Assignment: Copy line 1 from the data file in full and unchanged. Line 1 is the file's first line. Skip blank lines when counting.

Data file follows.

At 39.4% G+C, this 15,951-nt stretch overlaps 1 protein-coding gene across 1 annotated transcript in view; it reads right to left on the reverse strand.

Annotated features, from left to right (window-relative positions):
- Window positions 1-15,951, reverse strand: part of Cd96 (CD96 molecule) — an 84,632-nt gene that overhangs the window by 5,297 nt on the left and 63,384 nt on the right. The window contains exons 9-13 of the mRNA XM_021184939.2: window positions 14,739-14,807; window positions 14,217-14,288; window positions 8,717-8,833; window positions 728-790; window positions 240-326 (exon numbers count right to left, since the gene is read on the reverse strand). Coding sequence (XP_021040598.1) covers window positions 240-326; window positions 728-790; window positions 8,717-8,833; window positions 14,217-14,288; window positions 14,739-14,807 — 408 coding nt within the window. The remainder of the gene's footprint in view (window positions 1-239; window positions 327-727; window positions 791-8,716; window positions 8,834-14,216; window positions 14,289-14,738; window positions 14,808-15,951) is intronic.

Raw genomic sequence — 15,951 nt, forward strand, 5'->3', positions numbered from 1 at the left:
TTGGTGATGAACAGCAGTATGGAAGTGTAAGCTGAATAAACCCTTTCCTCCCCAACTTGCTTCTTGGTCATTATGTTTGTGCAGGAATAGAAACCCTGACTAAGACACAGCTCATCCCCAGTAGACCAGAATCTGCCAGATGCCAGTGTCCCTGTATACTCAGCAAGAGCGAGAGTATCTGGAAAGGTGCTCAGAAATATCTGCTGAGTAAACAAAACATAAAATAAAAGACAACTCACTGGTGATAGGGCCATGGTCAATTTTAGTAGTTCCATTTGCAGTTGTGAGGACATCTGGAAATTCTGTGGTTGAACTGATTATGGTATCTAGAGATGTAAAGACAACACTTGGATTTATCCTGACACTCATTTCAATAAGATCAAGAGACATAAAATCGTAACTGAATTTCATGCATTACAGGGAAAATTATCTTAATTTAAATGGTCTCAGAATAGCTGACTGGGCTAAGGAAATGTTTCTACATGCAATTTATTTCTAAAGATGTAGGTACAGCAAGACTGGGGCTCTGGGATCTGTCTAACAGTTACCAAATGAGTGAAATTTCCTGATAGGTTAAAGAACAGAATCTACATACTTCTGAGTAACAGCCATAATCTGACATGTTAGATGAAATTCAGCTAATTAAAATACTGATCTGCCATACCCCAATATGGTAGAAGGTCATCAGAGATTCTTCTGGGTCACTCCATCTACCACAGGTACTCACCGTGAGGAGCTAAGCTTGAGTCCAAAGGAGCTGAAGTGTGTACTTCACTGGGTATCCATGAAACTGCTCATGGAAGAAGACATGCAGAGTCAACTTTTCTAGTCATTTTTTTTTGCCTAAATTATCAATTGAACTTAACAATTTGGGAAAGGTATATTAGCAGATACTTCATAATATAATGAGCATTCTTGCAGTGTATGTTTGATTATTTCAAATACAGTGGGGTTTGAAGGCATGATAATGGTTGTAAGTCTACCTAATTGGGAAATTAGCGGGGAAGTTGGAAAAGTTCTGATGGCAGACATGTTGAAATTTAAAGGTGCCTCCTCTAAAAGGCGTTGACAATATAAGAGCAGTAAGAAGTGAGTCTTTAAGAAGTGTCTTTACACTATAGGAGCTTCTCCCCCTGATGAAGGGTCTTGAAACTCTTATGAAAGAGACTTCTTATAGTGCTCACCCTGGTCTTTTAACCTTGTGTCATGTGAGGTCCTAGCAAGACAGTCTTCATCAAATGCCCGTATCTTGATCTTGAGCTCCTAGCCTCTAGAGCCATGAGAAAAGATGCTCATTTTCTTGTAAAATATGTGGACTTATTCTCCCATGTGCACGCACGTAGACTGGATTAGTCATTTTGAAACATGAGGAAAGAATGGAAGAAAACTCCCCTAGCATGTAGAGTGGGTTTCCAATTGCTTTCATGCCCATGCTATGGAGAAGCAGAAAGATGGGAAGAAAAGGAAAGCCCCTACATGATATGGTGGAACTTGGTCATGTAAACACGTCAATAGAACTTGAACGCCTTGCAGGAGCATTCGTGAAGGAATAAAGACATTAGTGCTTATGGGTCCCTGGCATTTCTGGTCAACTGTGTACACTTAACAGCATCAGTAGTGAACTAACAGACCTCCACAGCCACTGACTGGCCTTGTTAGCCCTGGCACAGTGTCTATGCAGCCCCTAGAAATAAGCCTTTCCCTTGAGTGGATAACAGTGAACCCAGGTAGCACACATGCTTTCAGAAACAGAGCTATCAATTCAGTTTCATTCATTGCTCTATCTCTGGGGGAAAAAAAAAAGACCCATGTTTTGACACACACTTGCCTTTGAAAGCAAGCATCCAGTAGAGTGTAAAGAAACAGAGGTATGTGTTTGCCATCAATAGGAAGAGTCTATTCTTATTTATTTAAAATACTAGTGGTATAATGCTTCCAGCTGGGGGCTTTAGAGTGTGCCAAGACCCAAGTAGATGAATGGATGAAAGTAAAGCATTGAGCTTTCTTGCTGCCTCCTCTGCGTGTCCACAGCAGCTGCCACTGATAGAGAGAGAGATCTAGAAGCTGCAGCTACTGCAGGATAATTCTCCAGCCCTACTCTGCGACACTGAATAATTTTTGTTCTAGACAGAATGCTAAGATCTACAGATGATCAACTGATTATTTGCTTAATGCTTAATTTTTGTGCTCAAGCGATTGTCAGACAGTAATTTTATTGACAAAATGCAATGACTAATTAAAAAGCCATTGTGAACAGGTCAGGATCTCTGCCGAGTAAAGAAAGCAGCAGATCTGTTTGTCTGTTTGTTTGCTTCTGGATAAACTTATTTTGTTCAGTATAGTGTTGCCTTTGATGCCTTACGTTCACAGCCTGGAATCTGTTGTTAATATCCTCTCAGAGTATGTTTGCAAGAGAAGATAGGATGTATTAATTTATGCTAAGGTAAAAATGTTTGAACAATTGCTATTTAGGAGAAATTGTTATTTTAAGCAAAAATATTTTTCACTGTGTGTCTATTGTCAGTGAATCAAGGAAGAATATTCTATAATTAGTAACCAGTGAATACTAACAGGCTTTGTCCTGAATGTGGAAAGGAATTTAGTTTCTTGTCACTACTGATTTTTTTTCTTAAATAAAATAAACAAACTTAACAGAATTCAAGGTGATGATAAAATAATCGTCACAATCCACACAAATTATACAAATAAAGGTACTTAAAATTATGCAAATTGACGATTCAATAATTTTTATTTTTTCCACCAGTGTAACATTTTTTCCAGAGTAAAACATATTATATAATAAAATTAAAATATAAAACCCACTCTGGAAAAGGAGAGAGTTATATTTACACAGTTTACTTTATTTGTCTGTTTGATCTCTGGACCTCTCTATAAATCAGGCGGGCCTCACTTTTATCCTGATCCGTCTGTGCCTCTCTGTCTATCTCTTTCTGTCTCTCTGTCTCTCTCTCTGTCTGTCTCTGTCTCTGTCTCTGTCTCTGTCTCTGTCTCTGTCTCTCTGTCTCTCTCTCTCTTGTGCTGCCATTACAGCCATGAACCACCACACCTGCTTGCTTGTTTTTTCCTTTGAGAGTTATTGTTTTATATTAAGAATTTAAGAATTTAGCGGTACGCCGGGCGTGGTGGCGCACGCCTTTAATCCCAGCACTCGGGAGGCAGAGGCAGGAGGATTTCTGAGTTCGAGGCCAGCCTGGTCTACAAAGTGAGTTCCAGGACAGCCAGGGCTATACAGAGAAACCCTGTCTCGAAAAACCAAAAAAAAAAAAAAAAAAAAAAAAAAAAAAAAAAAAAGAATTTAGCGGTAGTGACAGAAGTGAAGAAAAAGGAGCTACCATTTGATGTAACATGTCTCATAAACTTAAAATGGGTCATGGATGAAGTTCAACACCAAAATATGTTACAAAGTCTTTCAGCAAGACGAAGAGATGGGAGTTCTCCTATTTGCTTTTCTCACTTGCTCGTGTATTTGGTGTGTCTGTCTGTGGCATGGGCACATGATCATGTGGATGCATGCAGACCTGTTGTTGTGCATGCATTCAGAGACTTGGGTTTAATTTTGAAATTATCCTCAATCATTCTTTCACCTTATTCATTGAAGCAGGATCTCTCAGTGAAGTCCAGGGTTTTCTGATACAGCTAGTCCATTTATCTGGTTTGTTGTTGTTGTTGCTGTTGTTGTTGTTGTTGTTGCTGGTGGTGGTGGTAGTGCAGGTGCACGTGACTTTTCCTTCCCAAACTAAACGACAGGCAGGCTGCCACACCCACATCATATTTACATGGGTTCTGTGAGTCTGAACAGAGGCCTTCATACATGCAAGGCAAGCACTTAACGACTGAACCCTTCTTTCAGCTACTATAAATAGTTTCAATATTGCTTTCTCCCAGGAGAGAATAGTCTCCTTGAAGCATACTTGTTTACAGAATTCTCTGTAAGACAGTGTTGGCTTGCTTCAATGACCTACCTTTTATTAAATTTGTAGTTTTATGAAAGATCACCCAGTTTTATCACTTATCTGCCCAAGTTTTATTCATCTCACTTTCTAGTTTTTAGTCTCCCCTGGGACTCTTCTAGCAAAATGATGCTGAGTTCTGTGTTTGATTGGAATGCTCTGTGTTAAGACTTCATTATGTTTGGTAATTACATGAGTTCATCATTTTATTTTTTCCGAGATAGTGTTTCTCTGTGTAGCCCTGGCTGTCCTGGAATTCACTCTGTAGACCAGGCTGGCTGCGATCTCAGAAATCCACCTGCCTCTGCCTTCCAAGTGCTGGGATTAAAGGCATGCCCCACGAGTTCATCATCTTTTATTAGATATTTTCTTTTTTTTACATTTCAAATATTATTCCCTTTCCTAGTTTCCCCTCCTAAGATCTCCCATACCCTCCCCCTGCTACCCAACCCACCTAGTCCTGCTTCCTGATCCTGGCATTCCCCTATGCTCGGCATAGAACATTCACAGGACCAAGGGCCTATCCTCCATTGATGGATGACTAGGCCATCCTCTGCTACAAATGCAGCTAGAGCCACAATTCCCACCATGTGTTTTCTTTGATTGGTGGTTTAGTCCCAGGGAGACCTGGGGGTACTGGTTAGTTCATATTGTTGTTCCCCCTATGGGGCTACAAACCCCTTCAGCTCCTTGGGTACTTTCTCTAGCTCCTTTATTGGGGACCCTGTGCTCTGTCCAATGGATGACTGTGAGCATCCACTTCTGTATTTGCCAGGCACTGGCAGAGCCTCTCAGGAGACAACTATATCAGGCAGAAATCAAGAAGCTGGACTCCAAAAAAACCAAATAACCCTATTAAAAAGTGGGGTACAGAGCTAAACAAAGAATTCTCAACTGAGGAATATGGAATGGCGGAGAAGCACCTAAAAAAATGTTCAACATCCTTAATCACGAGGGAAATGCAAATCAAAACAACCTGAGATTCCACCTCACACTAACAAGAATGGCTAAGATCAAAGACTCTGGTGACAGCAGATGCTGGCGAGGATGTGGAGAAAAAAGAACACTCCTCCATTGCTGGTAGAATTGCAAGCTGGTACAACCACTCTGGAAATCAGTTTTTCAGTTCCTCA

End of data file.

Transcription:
At 39.4% G+C, this 15,951-nt stretch overlaps 1 protein-coding gene across 1 annotated transcript in view; it reads right to left on the reverse strand.